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Thu., Dec. 20, 2012, 8:15 a.m.

Frozen in memory

My friend Ken Stout recalled a couple of childhood winters spent in Lewistown, Mont.

The snow and cold made a definite impression on him.

I shared his memories with my colleague, Rich Landers, who grew up in Lewistown. That prompted Rich to remember a day in his childhood when it was a surreal 50 degrees below zero.

That reminded me of a story of my own, one which my late father enjoyed retelling.

The coldest place my family lived when I was a kid was the Upper Peninsula of Michigan. During our two years there, I rode a bus to school. The direct route to my bus stop took me through a pair of unfenced backyards a short walk from our home.

But there was a problem. In each yard, there was a chained dog. To me, these two canines looked and sounded like killers. And it was on my first initially carefree stroll through these adjacent yards that I discovered the chains attached to the two dogs were long enough to let them move around but not quite reach each other.

Still, when both of those snarling beasts strained to meet at the invisible dividing line between the yards, it did not leave much room for a young scholar to trudge through toward the bus stop.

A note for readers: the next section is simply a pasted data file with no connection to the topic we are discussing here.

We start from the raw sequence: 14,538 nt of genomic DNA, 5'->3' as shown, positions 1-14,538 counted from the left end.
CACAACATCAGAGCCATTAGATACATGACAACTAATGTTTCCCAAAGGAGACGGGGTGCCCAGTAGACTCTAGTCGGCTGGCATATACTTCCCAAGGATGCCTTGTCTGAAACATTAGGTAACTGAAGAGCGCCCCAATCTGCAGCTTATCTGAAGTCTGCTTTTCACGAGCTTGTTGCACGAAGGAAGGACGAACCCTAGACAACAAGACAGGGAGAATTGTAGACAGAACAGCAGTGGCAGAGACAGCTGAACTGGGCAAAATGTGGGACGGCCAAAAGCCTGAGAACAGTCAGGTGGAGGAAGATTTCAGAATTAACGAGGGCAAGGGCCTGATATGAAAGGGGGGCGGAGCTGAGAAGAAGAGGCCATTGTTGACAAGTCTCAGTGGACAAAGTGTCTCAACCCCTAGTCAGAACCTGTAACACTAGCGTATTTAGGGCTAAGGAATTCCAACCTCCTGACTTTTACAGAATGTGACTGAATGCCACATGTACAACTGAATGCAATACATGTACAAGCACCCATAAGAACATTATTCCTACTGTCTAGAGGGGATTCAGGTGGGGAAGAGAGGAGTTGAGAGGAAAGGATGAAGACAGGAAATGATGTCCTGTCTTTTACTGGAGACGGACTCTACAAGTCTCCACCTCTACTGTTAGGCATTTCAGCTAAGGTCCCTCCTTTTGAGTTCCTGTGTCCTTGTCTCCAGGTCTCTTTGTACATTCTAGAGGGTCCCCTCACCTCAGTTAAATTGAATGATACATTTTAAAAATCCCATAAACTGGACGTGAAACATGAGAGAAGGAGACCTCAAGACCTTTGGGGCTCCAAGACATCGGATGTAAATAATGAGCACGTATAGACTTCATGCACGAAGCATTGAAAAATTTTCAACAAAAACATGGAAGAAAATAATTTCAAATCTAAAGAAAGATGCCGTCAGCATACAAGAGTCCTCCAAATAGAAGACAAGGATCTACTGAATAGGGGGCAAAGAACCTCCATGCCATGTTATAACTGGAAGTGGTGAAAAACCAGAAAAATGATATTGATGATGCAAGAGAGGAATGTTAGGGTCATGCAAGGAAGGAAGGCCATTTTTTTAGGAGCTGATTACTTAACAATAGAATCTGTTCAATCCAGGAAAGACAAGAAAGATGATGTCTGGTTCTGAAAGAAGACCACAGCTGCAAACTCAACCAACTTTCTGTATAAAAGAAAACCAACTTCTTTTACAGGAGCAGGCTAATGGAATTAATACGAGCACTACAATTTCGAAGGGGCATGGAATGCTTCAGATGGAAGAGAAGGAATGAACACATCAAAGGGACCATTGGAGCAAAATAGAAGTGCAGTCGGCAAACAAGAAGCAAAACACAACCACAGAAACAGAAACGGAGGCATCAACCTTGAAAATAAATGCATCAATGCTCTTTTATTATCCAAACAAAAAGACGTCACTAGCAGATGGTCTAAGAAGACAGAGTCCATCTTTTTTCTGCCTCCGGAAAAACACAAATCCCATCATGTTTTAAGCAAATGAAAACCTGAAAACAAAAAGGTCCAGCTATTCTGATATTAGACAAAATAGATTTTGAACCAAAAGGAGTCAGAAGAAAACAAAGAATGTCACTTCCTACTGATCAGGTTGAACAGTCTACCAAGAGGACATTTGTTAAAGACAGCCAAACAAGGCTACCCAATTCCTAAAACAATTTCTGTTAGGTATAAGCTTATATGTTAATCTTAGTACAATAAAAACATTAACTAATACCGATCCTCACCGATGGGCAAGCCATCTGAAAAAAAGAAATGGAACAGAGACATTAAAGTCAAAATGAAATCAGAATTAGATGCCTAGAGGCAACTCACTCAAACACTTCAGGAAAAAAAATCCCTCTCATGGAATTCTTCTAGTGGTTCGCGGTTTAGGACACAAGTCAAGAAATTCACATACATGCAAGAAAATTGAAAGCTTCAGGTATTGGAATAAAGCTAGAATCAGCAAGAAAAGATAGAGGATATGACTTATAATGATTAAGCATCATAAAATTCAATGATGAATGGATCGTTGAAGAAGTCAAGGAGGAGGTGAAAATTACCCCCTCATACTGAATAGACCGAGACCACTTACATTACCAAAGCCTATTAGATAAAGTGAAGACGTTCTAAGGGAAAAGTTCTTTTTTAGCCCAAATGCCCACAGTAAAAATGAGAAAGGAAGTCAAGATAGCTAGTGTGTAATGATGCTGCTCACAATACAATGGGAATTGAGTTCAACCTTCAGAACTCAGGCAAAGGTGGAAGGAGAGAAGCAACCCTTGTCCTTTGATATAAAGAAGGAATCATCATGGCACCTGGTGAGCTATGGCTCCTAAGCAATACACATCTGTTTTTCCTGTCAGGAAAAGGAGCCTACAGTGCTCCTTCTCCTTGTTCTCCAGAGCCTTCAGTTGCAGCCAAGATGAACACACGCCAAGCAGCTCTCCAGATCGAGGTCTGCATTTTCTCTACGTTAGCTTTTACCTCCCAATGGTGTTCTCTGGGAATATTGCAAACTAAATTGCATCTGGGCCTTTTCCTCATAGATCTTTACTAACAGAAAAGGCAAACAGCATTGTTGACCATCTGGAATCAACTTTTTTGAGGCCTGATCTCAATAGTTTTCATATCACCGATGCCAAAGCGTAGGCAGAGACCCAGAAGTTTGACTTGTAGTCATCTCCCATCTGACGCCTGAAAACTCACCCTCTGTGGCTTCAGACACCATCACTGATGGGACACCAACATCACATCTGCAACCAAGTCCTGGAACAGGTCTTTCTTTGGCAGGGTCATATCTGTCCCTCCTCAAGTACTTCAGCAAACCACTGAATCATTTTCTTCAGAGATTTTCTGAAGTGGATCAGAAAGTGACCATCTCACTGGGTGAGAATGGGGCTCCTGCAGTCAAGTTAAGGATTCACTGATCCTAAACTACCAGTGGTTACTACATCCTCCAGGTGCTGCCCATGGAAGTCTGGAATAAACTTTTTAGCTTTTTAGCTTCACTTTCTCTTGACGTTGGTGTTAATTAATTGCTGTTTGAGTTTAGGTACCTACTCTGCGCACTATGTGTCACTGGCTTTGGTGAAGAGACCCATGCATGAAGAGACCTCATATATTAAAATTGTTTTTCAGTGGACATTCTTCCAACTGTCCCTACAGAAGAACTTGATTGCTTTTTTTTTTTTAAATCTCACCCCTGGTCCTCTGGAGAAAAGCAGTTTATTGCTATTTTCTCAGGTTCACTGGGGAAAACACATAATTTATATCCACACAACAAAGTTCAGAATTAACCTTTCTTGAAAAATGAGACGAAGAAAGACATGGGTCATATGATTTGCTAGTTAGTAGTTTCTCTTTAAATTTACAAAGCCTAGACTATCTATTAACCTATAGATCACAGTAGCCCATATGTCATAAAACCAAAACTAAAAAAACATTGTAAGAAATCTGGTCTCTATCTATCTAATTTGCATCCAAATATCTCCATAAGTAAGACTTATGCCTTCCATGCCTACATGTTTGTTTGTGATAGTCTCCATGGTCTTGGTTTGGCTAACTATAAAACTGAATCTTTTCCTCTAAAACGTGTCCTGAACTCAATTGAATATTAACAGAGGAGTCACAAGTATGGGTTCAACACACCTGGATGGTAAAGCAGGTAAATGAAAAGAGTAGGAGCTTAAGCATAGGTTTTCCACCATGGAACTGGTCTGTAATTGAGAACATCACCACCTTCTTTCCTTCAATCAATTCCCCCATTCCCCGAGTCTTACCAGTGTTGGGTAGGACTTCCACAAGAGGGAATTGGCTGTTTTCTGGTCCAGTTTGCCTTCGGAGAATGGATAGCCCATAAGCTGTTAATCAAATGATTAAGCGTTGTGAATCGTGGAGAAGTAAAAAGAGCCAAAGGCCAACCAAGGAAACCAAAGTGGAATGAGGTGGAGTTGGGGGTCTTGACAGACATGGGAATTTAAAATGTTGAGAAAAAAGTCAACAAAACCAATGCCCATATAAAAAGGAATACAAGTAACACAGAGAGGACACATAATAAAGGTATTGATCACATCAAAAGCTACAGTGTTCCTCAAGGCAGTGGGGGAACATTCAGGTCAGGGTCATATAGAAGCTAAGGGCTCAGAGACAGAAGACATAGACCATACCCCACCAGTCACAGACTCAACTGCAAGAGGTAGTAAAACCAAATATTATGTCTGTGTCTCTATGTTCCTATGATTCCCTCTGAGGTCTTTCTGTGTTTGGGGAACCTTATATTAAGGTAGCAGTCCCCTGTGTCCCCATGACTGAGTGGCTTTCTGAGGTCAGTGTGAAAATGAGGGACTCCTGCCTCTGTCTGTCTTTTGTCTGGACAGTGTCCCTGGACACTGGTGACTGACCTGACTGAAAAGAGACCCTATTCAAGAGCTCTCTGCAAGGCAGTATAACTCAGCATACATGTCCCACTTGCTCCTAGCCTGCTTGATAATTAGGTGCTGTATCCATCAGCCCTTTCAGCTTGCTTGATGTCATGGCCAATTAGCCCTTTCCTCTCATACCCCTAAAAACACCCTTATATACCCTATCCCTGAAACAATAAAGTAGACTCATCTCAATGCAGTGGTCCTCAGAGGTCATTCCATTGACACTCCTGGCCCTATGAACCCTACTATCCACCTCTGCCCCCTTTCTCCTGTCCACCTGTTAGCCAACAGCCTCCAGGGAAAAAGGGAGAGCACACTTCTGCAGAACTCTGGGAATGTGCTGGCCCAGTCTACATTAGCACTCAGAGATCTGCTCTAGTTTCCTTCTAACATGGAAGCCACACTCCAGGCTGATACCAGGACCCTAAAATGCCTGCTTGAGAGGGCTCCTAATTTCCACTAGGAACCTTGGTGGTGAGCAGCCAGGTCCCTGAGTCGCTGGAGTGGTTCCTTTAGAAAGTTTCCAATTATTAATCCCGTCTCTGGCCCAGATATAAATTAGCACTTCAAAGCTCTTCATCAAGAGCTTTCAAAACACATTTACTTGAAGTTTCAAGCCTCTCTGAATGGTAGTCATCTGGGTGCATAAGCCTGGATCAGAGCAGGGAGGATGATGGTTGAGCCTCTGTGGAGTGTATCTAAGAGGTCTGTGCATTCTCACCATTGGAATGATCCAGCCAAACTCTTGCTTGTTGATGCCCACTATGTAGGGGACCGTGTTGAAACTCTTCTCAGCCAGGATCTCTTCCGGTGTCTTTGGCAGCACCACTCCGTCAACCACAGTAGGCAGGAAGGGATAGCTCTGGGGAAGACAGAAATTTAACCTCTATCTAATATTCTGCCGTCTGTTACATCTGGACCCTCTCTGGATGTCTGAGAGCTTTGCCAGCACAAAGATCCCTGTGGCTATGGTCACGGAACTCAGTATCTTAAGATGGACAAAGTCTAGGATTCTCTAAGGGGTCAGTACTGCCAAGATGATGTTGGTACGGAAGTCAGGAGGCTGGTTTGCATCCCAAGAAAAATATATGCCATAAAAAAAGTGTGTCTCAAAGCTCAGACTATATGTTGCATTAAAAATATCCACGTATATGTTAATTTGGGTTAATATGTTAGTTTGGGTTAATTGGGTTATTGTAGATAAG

Naturally, after my first experience with being lunged at from east and west, I subsequently chose a longer but far safer route.

But one winter day, it was so frickin' cold and ice-pick windy that I thought, "Aw, the hell with it."

I wanted to get to the protection of the little hut at the bus stop. And I wanted to get there fast.

So I opted for the route that took me between the fangs-baring dogs. I might have reasoned that if they got me at least I wouldn't feel my freezing face anymore.

The fact that you are reading this tells you I survived. But I would hasten to add that it was touch and go. If I had managed to breathe during this trial by Cujos, I would have inhaled frozen barking vapor.

I don't think the dogs appreciated being left out in 30-below by their owners. And I didn't blame them. Taking their hostility out on a bundled-up kid free to move about as he pleased actually made sense in a way.

Asked about my day at dinner that evening, I said, yes, I did have a report.

I just wish it had occurred to me to first get up from the table and plop the "Peter and the Wolf" theme onto the stereo turntable.

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The online home for Paul Turner's musings and interactions with disciples of The Slice.